18,200. That’s the number of children who could have been infected with polio in 2013. This is calculated according to a global ratio which states: For one paralytic polio case, 200 cases remain asymptomatic but are still carriers, passing on the life-ruining, spine twisting virus to unsuspecting victims.

Looking forward, going nowhere

Talking to the state Minister for Health National Health Services, Regulations and Coordination Saira Afzal Tarrar, it became clear either officials do not think the public has a right to know how the country will get out of this crippling mess. Or their grasp on the range of dynamics at play in different regions, especially Fata’s agencies, is limited.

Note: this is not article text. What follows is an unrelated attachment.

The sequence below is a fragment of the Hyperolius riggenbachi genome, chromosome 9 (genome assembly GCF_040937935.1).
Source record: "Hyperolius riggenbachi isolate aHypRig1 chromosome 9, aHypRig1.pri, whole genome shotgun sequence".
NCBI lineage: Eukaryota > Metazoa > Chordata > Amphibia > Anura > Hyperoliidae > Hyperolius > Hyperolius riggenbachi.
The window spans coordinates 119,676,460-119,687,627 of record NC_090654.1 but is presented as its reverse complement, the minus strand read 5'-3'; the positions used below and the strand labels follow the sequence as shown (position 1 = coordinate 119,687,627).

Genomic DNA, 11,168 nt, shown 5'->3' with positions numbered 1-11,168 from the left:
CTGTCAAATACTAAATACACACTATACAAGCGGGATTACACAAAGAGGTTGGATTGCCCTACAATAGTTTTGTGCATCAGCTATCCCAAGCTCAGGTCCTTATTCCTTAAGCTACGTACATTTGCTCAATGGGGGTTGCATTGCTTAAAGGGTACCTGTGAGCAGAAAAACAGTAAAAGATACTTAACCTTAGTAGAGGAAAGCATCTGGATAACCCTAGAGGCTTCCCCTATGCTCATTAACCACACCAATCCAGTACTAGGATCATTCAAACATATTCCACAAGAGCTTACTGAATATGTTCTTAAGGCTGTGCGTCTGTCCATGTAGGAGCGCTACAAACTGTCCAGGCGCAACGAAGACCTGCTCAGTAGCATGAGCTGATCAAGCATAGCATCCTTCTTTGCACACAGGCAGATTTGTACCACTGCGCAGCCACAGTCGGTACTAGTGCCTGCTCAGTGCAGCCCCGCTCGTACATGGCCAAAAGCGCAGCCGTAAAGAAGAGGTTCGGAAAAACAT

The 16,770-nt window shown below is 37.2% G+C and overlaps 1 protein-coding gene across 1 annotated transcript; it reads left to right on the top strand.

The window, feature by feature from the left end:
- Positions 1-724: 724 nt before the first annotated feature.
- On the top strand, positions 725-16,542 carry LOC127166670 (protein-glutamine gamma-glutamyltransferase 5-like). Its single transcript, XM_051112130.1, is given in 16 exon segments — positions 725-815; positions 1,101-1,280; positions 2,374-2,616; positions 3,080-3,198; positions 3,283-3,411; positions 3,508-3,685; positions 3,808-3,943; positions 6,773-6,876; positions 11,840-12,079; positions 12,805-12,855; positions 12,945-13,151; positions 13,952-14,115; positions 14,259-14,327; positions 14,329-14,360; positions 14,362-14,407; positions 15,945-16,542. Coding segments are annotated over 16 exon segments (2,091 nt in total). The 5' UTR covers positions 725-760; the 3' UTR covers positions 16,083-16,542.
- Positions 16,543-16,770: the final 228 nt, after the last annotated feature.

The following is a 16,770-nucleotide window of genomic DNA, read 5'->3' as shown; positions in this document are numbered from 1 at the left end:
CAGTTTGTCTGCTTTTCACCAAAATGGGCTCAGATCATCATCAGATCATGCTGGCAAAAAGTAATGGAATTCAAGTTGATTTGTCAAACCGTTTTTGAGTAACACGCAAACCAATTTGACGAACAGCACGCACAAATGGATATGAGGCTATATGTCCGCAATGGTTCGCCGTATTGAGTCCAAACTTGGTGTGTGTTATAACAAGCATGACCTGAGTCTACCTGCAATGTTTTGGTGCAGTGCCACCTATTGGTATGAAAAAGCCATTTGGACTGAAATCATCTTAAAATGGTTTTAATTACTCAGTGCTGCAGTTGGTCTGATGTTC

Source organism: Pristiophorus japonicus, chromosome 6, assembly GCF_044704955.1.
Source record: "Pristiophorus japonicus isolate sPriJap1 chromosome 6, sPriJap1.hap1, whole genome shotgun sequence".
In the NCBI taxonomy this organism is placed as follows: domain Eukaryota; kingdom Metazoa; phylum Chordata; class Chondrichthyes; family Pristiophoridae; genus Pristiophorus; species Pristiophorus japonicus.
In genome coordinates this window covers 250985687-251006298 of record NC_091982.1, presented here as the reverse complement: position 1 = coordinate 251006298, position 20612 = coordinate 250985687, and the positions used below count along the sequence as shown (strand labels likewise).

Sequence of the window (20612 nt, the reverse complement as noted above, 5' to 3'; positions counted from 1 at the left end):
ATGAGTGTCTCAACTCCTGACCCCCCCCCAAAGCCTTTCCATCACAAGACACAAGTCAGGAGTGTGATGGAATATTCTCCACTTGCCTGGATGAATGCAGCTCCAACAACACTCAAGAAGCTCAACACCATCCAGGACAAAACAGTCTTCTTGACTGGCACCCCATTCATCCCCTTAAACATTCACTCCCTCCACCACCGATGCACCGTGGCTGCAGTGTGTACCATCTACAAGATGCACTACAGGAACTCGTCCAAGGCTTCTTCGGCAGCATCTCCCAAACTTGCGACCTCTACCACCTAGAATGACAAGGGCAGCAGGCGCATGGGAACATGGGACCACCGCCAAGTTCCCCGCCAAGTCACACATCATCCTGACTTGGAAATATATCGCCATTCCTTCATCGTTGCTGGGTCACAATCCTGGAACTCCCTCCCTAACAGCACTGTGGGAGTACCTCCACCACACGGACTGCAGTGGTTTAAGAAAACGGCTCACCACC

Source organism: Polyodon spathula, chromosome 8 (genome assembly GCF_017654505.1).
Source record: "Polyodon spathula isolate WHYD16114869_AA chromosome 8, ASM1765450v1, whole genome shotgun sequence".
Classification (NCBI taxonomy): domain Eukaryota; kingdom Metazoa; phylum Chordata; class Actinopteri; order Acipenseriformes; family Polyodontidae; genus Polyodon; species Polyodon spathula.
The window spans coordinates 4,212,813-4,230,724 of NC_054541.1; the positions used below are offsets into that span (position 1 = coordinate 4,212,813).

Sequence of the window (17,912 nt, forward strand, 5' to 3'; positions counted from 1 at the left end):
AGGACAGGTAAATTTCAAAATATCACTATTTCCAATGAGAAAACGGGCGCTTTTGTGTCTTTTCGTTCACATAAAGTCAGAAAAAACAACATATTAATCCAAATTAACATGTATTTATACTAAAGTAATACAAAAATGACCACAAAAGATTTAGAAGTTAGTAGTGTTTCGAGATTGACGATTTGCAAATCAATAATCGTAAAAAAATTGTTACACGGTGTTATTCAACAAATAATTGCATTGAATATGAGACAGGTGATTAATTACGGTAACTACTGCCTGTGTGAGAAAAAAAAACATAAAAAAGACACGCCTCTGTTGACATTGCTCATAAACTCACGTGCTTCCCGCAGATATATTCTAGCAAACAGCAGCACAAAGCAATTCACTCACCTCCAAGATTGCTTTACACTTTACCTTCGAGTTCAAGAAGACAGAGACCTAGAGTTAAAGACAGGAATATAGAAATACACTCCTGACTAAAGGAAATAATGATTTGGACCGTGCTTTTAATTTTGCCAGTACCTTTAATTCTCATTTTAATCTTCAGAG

According to Tarrar, NWA and South Waziristan did not receive any immunisation in months, contrary to former North Waziristan Agency (NWA) agency surgeon Jan Mir Khan’s version – Khan was part of recent polio efforts there.

Even as Tarrar acknowledged agencies needed their own strategy, the minster was unable to be more forthright about how the individual strategies are meant to play out, if only to ensure their efficacy, she maintained.

“Things were getting better but after the drone strike which killed Hakimullah, it all stopped. Not just the peace talks, but also our efforts.”

“I told the prime minister this; we thought when peace talks would happen, we would request the lifting of the polio ban.”

Try, try again